133. M. 171.311 Granello. A.204.309. I?. 261. Hansen.. K... 328 Greendlinger.312 Gross. 171. 134. 58. 58.. 95.303. C..301 Frenzel. 310 Gebhard. L. G.66. 321 Green. T. 310. 86. L. 201. 49. T. 84. 89. 95. 49. G.31 1 Gilmour.3 1 1 Gibbons. C. J... 144. 312 Hall.262.248. 150. 105. R. N.84.52. 31 1 Godenne.. 154. D. 196.. 253.. M.. H. Gutierres. M. 72. 163. I. S. 108..AUTHOR INDEX Freeman. 232. A.31 1 Goldstein. 215. 313 . 5. 323 . F.. 308 Hardy. M.. 104.. V. L. 93. 3 10 Friendly. E X. 7.312 104. 22. 328 Frueh. 230. 329 Gerrard. 153. 208. 8. 310.31 1. 167. 3 17 Hansen. 227. S. 16. 74. A. G. 286.304 Harrison. 262. 5. J. J. 242.. 106. 161.262. 24.. R. 292. H. 14. 307 Hartman. 94. 177.37.310 Friedrich-Cofer. 167.320 Hall. 3. 3 1 3 Hawkins. 227. V.305. 109. 312 G Gagnon. 82. M.84. 38. 186. K.. 84. 3 15 Goldstein. 2..312 Grenier... 308 Harry. G. 73. J. R. 10. 250.. 37. 198. 195. 246. 79. 23. 296. 238. 95. 315 Guttman. 312 Hallam... R. 8. 238..49. 181.311 Harmon. 245... 81.. S. B... 169. 249. 132. 242.67. 230. 3 . 313 Harrison. 283. 262. 243. 71..316 Gitlin. 321 Furnham. J.3 19 Gerbner.. 71. K. T. F E.3 1 1 Gilpin. 8.311 Gilligan. 35.331 H Haber.300 Geer. J.. 159... 247. C. 84. 160. Frost. C. 158. 59. L.. R. E. Guild. L. E. 212. 112.3 12 Greeson. S. 64. 3 13 Harris.315 Gurevitch. D. 173. J. A. 310 Furniss. 330 Handy. 178. G. E. A.250. 81.310. 202.31 1 Greenberg. 84.. 88. 248. 229. W. 55. 109. 310 Gander. 1. F E. 220. H. J.. 252. 310 Gergen.332 Gunther. 265. 248. L. 204. 309 Gross. 308 Hamilton..3 14 Gow. Jr. 160. S. Furstenberg.80. 202. 207. 113. K.. O.310 143. 82. 249. R. 54. H. 192.310 Geis.. 37.. 158. T. 248.313 Harre. 251. J. J.310. J. 60. 241.. 302 Goldman.. 325 Gagnon. E.. 153. 115.81. B. 238. A.36.. 332 Harman. 81.. 312..327 Geer. 3 12. 152. 312 8. 3 17 Freund.L....324 Garcia. A. 312.264. 176.. E.321 Goodchilds... D. 106.. 143. 160.299 247. 5. 25. W. C.. 324 T. 126.310 .3 Goldberg. B. 56. 169. 297. D..325 Harvey. 185. 264. H. 310 George. 82.144. 15.317 Gallup. R. B. R.. 195. 11 21. 75. 31 1 Graef. 100. C. R. 31 1 Glassman. 159. 105. L. 4 . D. M.. E H. D. 3 1 1 Green. 153.312 Harcar. T.. 42. K. Guloien... 227.316 Gebhardt.318 339 Grazer. 31 1 Gray. Fuson. 8.. 245.. R.311 Gondoli. 94. L. D. 198. 161. B. 158. 170.232. T. 102. 72.305 Gunter. 133. J. 231.310. 61.. 243. H.3 15 Goldenberg. 296..43. R.323 Geis. 222. S. 74. 81.312 232.. 103. 2 12... 313 Harris Associates. 88.. 195. 250. Furstenberg. J. 199.. 39.. 141.78. 262. I. 163.. 248. 141.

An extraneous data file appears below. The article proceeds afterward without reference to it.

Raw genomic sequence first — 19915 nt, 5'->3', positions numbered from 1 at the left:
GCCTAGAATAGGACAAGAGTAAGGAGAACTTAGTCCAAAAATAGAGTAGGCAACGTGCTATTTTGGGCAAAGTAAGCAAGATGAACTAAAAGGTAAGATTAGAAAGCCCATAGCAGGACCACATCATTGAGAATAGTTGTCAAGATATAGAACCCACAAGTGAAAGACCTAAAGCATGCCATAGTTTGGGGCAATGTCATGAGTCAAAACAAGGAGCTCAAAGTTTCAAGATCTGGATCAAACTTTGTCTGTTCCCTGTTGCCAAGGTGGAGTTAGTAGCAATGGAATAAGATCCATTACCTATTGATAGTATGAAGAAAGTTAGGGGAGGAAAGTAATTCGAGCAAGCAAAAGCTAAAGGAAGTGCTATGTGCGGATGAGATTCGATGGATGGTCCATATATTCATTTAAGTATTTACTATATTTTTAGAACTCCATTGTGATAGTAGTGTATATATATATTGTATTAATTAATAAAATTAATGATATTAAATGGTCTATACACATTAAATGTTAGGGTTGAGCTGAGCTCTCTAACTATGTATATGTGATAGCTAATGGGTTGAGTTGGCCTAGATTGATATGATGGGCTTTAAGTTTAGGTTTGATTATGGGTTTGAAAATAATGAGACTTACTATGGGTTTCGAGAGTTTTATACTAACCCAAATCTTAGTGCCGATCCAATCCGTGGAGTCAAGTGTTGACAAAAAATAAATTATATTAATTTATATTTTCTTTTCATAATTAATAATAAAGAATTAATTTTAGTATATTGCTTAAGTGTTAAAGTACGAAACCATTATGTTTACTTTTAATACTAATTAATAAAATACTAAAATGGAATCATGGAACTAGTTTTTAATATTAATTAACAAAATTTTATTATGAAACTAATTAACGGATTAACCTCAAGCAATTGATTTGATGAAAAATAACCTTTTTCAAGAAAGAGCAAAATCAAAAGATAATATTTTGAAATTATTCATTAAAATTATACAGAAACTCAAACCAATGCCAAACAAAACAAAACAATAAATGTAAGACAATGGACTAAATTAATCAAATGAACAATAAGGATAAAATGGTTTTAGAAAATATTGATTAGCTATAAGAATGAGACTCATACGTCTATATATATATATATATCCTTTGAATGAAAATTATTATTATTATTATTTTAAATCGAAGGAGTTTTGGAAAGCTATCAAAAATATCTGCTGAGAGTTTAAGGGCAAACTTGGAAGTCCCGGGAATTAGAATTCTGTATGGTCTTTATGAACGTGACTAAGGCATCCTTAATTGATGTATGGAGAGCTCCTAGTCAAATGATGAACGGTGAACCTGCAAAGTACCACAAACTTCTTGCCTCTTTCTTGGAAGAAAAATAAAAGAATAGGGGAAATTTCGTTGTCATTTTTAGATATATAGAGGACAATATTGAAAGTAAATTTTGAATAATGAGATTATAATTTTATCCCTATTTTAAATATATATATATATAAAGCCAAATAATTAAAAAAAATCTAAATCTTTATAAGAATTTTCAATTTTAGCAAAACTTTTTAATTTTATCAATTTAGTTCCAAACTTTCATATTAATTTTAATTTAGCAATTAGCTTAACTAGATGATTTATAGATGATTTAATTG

315 73. W. B. 158.340 Hawkins.212. L. C. 171. 313 Hirsch. 5. 14.. R. 314 Jessor.. 215. E.44.. Jr. 75. 10. 199. 161. 134.. D. 242. 6..314 Johnson.315 Kenrick. J. 84. 160. R. 86. H.307 Kessler. 314 Jakobovits.315 Judd. S.315 Jones. E M. J. 111.104. 212. A.... 142. B. 207. H. S. 332 Hodges.313 Heaton. B. 315 Henthorne. E..324 Kernan. 201. J.. 198. M. 300 J Jackson-Beeck. 275. 2 12..3 12 Heilbrun.. C. R.315 Kerin. 106.313 Hodgson. 204. 82.. 307. 201. 161...314 Iritani.230. L. 238. 250. 324 Hogan.279. L.314 Intons-Peterson. Y. L.. B.3 14 Johnson. 315 Katz. 314 Jeffries-Fox. 181. L. B. 158.. B. M. E.. 3 14 Johnson..159. G. 328 Henderson. 315 Hopkins. 195. D.313 Herman. 49. 195. 162.M.. K. 112. J. D. 214. 212. 143... 159. 112.. J. T. M. 296.144. 113. 238. 314 Horn. 202.. 113.. 153. 150. 206. . M.314 Horton. 209. 114. S. 301 Hollabaugh. 313 Heim.. 79. R. 17.. 314 AUTHOR INDEX Independent Television Commission. 314 95. 186. R.313 Holgerson..201. 37... 232.. S. D. 72. 238. J.. W. H. 195. 216. 95.309 Haynes..314 Hughes. L.3 1 1 Kelley. 190.. Kennedy. 3 13 Hazen. T.. 206. L. A. 84. 82. 325 Howard. 8. 195.L. 182.. J. 201. M. Jessor. S. 200. G. 8. 159. 314 Hoyt. 95.315 Jones. K... 10. 95.224..328 Impoco. 35. 300. 314. 310. 167. 160. 180.E.238.313 Haynes. 314 Keesling. B. 313. 88. 313 Heintz.. M.. R.. 214. E. 5..322 Hazelwood. C. B. J. 195.. 158.... J.. H. S.311 Juvenal.31 1 Kantner. 40. J.. E. 112. 315 Kant. B. 313 Herold. 212. K.313 Heeter. 3 15 K Kahle.313 Herold. S. A. B..A. 5. 315 Joseph.. 59. M. R.. K. 3 15 Kamins. 241. 322 Katz. E.210. 224. 330 Heintz-Knowles. 3 17 Hill... 174. 232.. E.299 Hayes... 296. L. R. 78. 112. E. 329 Hayashi. 3 17 Herman. 59. 23. R. 166. 201. 21.3 14 Independent Broadcasting Authority.....330 Kaiser Family Foundation.203.332 Huston. 10. 160.313 Helmreich. E A. S.3 13 Henshaw. J.A.. D. 84.. 320 Jaffee.. 312 Hendren. W. K. R. J. C. 76. L. A. 41. 311 Kant. M. 320 Heinberg. 310 Jessor. 84.. S. 106. 313 Head.. 324 Kahneman..230.. 217. 28. J. J. 196. R. L.43. J.. L.220.. 314 Jaffe. 15. 304. 80. J..93.322 Homer. 315 Judd.. D.315 Joint Select Committeeon Video Material. 297. 25. 314 I Ickes.. 315 Katz. 333 Hsu.315 Kannin. 8. 309. 327 Howard. 201. 151. 52.. 212. 255. 116. H. M. T. H. J.299 Hebditch. S. 315 Kahn. Jr.275..59. D. R. L.. 6.. A. 293.310 Jaeger... S. H. 95. 180.314 . K. 144.271. L..332 Kaplan.